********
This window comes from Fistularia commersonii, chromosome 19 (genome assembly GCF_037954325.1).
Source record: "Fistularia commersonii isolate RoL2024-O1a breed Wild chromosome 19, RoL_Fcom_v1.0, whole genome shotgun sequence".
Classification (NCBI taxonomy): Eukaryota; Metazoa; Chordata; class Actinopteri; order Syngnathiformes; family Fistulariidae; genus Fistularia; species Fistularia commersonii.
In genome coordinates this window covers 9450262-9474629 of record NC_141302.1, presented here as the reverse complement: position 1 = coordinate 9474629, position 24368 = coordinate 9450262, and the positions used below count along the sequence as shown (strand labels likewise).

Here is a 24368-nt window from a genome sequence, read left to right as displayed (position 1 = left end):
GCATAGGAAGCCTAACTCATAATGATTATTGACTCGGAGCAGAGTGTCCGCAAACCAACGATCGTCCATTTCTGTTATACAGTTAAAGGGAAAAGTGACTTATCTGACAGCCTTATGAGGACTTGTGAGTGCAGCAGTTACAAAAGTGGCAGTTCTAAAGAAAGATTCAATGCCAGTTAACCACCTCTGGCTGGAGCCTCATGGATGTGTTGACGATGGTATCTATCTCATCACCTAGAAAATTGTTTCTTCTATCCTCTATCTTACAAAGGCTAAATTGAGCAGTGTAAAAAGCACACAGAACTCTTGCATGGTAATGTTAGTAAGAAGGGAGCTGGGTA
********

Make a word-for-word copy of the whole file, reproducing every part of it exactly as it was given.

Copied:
This window comes from Fistularia commersonii, chromosome 19 (genome assembly GCF_037954325.1).
Source record: "Fistularia commersonii isolate RoL2024-O1a breed Wild chromosome 19, RoL_Fcom_v1.0, whole genome shotgun sequence".
Classification (NCBI taxonomy): Eukaryota; Metazoa; Chordata; class Actinopteri; order Syngnathiformes; family Fistulariidae; genus Fistularia; species Fistularia commersonii.
In genome coordinates this window covers 9450262-9474629 of record NC_141302.1, presented here as the reverse complement: position 1 = coordinate 9474629, position 24368 = coordinate 9450262, and the positions used below count along the sequence as shown (strand labels likewise).

Here is a 24368-nt window from a genome sequence, read left to right as displayed (position 1 = left end):
GCATAGGAAGCCTAACTCATAATGATTATTGACTCGGAGCAGAGTGTCCGCAAACCAACGATCGTCCATTTCTGTTATACAGTTAAAGGGAAAAGTGACTTATCTGACAGCCTTATGAGGACTTGTGAGTGCAGCAGTTACAAAAGTGGCAGTTCTAAAGAAAGATTCAATGCCAGTTAACCACCTCTGGCTGGAGCCTCATGGATGTGTTGACGATGGTATCTATCTCATCACCTAGAAAATTGTTTCTTCTATCCTCTATCTTACAAAGGCTAAATTGAGCAGTGTAAAAAGCACACAGAACTCTTGCATGGTAATGTTAGTAAGAAGGGAGCTGGGTA